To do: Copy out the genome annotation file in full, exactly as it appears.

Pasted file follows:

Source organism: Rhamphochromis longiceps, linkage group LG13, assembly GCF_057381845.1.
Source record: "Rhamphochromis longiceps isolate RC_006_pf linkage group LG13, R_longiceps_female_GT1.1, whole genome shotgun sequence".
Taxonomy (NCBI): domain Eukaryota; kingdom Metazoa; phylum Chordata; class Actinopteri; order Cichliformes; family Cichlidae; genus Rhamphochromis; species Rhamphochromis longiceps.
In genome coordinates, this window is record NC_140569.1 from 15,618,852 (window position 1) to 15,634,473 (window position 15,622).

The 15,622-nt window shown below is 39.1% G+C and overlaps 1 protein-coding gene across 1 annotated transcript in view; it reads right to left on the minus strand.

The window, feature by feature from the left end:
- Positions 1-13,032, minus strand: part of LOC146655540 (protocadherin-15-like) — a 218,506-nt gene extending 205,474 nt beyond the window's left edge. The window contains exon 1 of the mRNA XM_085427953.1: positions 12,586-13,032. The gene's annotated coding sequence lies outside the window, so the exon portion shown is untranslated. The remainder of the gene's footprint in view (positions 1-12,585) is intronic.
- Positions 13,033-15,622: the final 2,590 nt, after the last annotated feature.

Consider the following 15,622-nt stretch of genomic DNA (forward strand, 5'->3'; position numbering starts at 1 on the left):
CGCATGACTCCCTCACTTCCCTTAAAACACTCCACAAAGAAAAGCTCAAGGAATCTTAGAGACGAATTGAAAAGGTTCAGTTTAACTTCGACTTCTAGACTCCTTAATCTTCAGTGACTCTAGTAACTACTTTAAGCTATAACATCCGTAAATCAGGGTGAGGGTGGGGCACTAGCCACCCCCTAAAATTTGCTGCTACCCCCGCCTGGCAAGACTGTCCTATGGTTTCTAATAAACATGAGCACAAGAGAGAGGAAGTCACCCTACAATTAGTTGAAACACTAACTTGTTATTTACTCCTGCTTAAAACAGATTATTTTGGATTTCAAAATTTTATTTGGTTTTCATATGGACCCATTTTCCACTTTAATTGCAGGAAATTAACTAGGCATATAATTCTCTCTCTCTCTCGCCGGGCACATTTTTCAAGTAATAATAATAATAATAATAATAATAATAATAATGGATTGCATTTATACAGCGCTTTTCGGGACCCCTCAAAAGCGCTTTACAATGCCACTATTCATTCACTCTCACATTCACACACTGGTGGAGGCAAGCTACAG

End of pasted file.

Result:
Source organism: Rhamphochromis longiceps, linkage group LG13, assembly GCF_057381845.1.
Source record: "Rhamphochromis longiceps isolate RC_006_pf linkage group LG13, R_longiceps_female_GT1.1, whole genome shotgun sequence".
Taxonomy (NCBI): domain Eukaryota; kingdom Metazoa; phylum Chordata; class Actinopteri; order Cichliformes; family Cichlidae; genus Rhamphochromis; species Rhamphochromis longiceps.
In genome coordinates, this window is record NC_140569.1 from 15,618,852 (window position 1) to 15,634,473 (window position 15,622).

The 15,622-nt window shown below is 39.1% G+C and overlaps 1 protein-coding gene across 1 annotated transcript in view; it reads right to left on the minus strand.

The window, feature by feature from the left end:
- Positions 1-13,032, minus strand: part of LOC146655540 (protocadherin-15-like) — a 218,506-nt gene extending 205,474 nt beyond the window's left edge. The window contains exon 1 of the mRNA XM_085427953.1: positions 12,586-13,032. The gene's annotated coding sequence lies outside the window, so the exon portion shown is untranslated. The remainder of the gene's footprint in view (positions 1-12,585) is intronic.
- Positions 13,033-15,622: the final 2,590 nt, after the last annotated feature.

Consider the following 15,622-nt stretch of genomic DNA (forward strand, 5'->3'; position numbering starts at 1 on the left):
CGCATGACTCCCTCACTTCCCTTAAAACACTCCACAAAGAAAAGCTCAAGGAATCTTAGAGACGAATTGAAAAGGTTCAGTTTAACTTCGACTTCTAGACTCCTTAATCTTCAGTGACTCTAGTAACTACTTTAAGCTATAACATCCGTAAATCAGGGTGAGGGTGGGGCACTAGCCACCCCCTAAAATTTGCTGCTACCCCCGCCTGGCAAGACTGTCCTATGGTTTCTAATAAACATGAGCACAAGAGAGAGGAAGTCACCCTACAATTAGTTGAAACACTAACTTGTTATTTACTCCTGCTTAAAACAGATTATTTTGGATTTCAAAATTTTATTTGGTTTTCATATGGACCCATTTTCCACTTTAATTGCAGGAAATTAACTAGGCATATAATTCTCTCTCTCTCTCGCCGGGCACATTTTTCAAGTAATAATAATAATAATAATAATAATAATAATAATGGATTGCATTTATACAGCGCTTTTCGGGACCCCTCAAAAGCGCTTTACAATGCCACTATTCATTCACTCTCACATTCACACACTGGTGGAGGCAAGCTACAG